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A high-boost and high-efficiency DC power converter


Kobe team combines fast switching with reduced noise and power losses from heat dissipation

Devices that harvest energy from sunlight or vibrations, or power medical devices or hydrogen-fuelled cars have one key component in common: the 'boost converter' that converts low-voltage direct current input into high-voltage direct current output.

Boost converters quickly change between two states in a circuit, one that stores energy and another that releases it. The faster the switching, the smaller the components. However, this also increases the electromagnetic noise and heat production, which deteriorate the performance of the power converter.

A team of Kobe University power electronics led by researcher Mishima Tomokazu has now made significant progress in developing a new DC power conversion circuit. They've managed to combine high-frequency switching (about ten times higher than before) with a technique that reduces electromagnetic noise and power losses due to heat dissipation, called 'soft switching' while also reducing the number of components.

“When the circuit changes between two states, there is a brief period when the switch is not completely closed, and at that point there is both a voltage and a current across the switch. This means that during this time the switch acts like a resistor and thus dissipates heat. The more often a switch state changes, the more this dissipation occurs. Soft switching is a technique that guarantees that the switch transitions happen at zero voltage, thus minimizing the heat loss,” explains Mishima.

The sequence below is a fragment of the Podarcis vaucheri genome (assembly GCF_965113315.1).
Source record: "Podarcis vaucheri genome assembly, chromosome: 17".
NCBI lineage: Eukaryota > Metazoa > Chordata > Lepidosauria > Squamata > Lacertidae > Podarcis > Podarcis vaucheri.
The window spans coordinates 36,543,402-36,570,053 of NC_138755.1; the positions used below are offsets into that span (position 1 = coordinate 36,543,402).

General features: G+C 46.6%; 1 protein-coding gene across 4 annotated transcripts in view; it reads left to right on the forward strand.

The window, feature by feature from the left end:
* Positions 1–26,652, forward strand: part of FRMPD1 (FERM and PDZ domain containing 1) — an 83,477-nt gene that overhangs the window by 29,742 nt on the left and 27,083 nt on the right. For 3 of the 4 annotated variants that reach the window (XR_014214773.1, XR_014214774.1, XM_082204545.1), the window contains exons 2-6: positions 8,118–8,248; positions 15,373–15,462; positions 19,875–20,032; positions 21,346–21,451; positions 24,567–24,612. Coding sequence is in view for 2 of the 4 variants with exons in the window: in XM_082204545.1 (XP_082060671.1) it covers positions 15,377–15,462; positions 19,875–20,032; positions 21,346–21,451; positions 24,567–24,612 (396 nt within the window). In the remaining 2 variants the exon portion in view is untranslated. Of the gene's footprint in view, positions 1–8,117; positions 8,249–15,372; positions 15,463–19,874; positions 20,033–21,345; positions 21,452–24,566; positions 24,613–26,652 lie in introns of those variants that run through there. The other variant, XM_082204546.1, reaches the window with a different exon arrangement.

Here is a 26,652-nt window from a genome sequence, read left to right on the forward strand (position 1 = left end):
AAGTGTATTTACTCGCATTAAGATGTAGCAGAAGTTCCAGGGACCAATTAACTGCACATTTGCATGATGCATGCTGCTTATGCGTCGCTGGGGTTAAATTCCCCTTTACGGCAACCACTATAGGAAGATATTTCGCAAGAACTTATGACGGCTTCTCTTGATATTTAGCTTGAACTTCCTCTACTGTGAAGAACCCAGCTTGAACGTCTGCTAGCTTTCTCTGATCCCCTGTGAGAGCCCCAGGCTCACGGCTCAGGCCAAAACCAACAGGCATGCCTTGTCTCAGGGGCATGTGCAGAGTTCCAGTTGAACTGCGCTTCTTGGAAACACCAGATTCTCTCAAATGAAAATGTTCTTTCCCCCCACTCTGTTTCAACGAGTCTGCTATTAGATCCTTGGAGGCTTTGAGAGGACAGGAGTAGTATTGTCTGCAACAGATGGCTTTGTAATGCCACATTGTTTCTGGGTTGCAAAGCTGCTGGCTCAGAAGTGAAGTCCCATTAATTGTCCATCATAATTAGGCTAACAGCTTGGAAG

Traditionally, this has been achieved by 'snubbers' that offer alternative energy sinks during the transition period, which subsequently leads to energy losses.

The Kobe University team presented their new circuit design and its evaluation in the journal IEEE Transactions on Power Electronics. The key to their achievement is the use of 'resonant tank' circuits that can store energy during the switching period and therefore have much lower losses.

In addition, they use a component-saving design with flat components printed onto a circuit board, called a planar transformer, which is very compact and has both good efficiency and thermal performance.

Mishima and his colleagues also built a prototype of the circuit and measured its performance. “We confirmed that our snubberless design has much reduced electromagnetic noise and a high energy efficiency of up to 91.3 percent, which is unprecedented for a MHz drive with high voltage conversion ratio. This ratio is also more than 1.5 times higher than existing designs.”

However, they want to further increase the efficiency by reducing the power dissipation of the magnetic components used.

Mishima explains their plans going forward, saying “The current development is a 100W-class small-capacity prototype, but we aim to expand the power capacity to a larger kW-class capacity in the future by improving the electronic circuit board and other components.”

A high-boost and high-efficiency DC power converter
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